A lovely great storm of lightning, thunder, and hail...

Passed overhead at about 2100 last night for the feast of Saint Lawrence-- the clouds seemed quite low and the lightning very near. The hailstones were more or less walnut-sized or perhaps crab apple-sized or, perhaps, rather smaller but they certainly seemed to be quite solid ice, not at all slushy: the din on the roof was louder than I've heard it to be in previous hailstorms. The poor dog was terrified. The small, newer one, the landlady's more recent 'acquisition', hasn't come out of her room since the storm began. Which is fine by me since its toenails click, click, click as it walks, a too frequent reminder of its habitation here, and it tends to be the first to begin barking at phantoms. A forceful shush quiets the older, more intelligent and experienced animal; the little one is immune to my instructions, verbal or aural. 

It is to be hoped that whoever celebrates Holy Mass later on at Saint-Eugène does indeed use the proper Mass for Saint Lawrence,  Conféssio et pulchritúdo in conspéctu ejus.

This seems to be proper to Saint Lawrence in the sense that it is used for no other feast. 

Having returned from a walk and the supermarket shopping (butter is on sale for $1.71 per pound-- I thought we were in the midst of a shortage of dairy products-- and two pounds of good Tillamook cheddar is on sale, too, for $10), I can report that it is still overcast and probably not even 70 degrees yet but it is humid, 90% the one coven of weather mages says. Perhaps $1.41.

I saw earlier that the Neumz folks, who stream the daily Office from the Abbey of Nôtre-Dame de Fidelité at Jouques in France, chose to feature the Benedictus antiphon from Lauds In craticula and the Alleluia from Mass, which is identical in text anyway to what is used in the Traditional Rite.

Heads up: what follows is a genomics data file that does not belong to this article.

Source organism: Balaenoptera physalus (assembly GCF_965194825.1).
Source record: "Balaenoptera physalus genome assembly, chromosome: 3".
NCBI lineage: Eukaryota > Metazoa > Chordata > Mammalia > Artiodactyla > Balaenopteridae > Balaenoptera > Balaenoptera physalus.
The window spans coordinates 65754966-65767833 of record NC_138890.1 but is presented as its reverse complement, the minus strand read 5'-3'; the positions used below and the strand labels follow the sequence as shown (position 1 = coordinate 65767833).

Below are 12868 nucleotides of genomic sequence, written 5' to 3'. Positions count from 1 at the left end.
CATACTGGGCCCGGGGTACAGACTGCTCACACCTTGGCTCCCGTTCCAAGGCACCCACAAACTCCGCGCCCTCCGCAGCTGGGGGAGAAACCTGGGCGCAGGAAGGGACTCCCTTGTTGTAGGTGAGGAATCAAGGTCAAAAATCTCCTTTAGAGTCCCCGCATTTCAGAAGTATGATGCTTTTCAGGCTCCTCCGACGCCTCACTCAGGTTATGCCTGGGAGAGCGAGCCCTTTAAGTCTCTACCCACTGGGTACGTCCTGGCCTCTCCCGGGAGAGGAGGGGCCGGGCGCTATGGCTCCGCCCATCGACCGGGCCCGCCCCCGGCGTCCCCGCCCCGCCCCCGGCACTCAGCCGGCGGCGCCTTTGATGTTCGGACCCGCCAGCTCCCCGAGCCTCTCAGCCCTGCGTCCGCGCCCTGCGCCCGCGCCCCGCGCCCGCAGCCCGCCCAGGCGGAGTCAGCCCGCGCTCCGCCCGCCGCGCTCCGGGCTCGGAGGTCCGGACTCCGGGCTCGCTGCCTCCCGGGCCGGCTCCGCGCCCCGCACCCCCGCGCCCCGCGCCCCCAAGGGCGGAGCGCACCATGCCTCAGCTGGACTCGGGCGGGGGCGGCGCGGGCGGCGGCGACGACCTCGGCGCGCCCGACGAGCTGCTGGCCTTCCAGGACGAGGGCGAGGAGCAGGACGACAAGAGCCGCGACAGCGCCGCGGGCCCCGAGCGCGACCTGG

The Gradual for Saint Lawrence's feast is Probasti Domine cor meum, and the Alleluia is Levita Laurentius bonum opus operatus est.

The alleluiatic verse alludes to the miraculous healing of the blind man Crescentius, worked by St Lawrence. While the deacon of Rome was dispersing Church goods, this blind man named Crescentius asked for healing by the laying on of hands. The holy deacon made the Sign of the Cross over him and the man began to see.

As for the alleluia chant, the melody is modelled on the alleluia, Laetabitur justus. In the verse, we note that the emphasis is on bonum opus operatus est (has accomplished good work), an accent of fervour that underlines the magnificence of St. Lawrence and develops on the high notes of opus and operatus in the happiest way. On the word crucis, at the beginning of the second phrase, the melody unfolds in the same ardent atmosphere. In the manuscript tradition, this song had a longer text: et thesauros Ecclesiae dedit pauperibus (and he gave the riches of the Church to the poor) in reference to the action that earned him martyrdom.


The antiphona ad Offertorium reprises the text Confessio et pulchritudo.

And the Communion antiphon is Qui mihi ministrat from the Common of Martyrs, this being the only part of the proper of today's Mass taken from the commons.


The laptop has still not completed its MS updating; I must have interrupted it during its precious process, tsk.